Non-alphabetic characters are left unchanged.

       toupper(str)            Returns  a copy of the string str, with all the
                               lower-case  characters  in  str  translated  to
                               their  corresponding  upper-case  counterparts.
                               Non-alphabetic characters are left unchanged.

       As of version 3.1.5, gawk is multibyte aware.  This means that index(),
       length(),  substr()  and  match()  all work in terms of characters, not
       bytes.

   Time Functions
       Since one of the primary uses of AWK programs is processing  log  files
       that  contain time stamp information, gawk provides the following func-
       tions for obtaining time stamps and formatting them.

       mktime(datespec)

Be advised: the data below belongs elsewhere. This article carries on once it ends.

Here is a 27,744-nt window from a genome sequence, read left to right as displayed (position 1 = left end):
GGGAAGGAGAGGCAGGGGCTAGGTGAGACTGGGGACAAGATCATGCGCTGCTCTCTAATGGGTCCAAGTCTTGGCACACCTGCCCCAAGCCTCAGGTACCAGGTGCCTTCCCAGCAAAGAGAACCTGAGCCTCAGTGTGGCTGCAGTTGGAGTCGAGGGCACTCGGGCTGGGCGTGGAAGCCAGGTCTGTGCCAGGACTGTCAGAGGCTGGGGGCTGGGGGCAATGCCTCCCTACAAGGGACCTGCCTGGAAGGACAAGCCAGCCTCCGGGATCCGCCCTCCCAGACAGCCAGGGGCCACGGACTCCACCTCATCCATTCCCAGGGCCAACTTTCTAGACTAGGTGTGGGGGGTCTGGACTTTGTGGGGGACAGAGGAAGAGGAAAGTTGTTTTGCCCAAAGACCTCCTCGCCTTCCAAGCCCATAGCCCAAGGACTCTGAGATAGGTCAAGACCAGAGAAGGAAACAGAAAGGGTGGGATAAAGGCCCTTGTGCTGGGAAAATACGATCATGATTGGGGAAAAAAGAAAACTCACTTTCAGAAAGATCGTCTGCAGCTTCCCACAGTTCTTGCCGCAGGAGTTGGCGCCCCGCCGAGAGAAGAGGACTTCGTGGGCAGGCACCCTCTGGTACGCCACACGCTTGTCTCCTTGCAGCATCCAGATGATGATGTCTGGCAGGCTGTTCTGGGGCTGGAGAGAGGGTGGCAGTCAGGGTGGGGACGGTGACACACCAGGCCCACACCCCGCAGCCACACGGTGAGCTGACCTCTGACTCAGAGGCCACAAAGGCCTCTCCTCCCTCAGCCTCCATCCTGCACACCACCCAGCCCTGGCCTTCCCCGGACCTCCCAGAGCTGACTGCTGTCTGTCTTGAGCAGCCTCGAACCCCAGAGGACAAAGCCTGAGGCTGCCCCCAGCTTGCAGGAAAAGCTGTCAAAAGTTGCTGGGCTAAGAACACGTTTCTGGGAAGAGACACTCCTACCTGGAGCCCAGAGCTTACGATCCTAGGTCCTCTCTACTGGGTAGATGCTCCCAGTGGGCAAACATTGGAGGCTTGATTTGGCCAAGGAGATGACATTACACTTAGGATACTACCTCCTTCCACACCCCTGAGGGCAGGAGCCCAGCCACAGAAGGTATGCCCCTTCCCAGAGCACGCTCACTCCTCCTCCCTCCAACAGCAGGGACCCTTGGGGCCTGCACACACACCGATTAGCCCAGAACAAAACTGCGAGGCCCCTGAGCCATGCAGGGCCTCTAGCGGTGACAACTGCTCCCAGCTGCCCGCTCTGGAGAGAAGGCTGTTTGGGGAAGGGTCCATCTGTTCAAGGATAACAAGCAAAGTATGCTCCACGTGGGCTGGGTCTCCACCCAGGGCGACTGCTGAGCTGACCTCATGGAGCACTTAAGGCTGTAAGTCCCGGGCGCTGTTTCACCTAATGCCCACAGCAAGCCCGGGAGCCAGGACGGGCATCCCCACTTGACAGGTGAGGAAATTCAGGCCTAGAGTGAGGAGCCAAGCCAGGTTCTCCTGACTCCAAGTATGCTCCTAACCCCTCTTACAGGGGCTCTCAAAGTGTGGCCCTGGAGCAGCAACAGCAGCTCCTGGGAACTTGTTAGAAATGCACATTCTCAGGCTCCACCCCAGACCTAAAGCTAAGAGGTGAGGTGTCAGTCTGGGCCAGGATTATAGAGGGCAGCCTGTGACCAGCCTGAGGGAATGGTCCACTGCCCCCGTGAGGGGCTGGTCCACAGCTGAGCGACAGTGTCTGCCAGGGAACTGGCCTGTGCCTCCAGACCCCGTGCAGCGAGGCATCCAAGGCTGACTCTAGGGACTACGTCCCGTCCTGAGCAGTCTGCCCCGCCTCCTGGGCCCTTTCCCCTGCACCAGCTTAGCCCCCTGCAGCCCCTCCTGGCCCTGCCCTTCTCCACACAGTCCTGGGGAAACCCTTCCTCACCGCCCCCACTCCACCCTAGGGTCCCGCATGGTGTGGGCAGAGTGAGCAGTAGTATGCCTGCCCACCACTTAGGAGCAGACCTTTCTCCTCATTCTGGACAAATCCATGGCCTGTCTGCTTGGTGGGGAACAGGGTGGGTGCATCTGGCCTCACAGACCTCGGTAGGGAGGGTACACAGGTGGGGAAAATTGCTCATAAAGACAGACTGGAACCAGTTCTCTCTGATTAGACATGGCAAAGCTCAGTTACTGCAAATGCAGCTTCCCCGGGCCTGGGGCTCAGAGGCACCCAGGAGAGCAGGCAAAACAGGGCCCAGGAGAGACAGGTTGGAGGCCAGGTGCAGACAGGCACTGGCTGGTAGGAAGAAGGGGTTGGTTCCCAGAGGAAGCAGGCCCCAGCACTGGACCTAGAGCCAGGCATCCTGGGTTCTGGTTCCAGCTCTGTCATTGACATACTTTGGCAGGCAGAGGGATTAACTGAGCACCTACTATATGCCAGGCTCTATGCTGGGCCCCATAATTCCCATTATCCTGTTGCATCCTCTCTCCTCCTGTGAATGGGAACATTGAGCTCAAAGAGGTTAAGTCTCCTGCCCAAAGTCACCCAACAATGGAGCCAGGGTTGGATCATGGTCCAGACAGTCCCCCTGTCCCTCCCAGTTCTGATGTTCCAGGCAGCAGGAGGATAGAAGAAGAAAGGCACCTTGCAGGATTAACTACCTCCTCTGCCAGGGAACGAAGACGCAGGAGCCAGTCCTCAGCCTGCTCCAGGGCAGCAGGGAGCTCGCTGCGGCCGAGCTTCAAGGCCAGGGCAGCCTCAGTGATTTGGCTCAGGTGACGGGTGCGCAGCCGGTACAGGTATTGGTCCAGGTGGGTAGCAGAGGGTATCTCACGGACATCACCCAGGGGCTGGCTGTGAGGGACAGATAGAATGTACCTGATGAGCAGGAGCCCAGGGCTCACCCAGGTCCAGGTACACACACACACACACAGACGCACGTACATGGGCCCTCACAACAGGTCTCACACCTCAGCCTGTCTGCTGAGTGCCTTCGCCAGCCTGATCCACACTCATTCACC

Turns datespec into a time stamp of the same form as returned
                 by  systime().   The datespec is a string of the form YYYY MM
                 DD HH MM SS[ DST].  The contents of the  string  are  six  or
                 seven numbers representing respectively the full year includ-
                 ing century, the month from 1 to 12, the  day  of  the  month
                 from  1  to  31, the hour of the day from 0 to 23, the minute
                 from 0 to 59, and the second from 0 to 60,  and  an  optional
                 daylight  saving  flag.  The values of these numbers need not
                 be within the ranges specified; for example, an  hour  of  -1
                 means 1 hour before midnight.  The origin-zero Gregorian cal-
                 endar is assumed, with year 0 preceding year 1  and  year  -1
                 preceding  year  0.   The  time is assumed to be in the local
                 timezone.  If the daylight saving flag is positive, the  time
                 is  assumed  to be daylight saving time; if zero, the time is
                 assumed to be standard time; and if negative  (the  default),
                 mktime()  attempts  to determine whether daylight saving time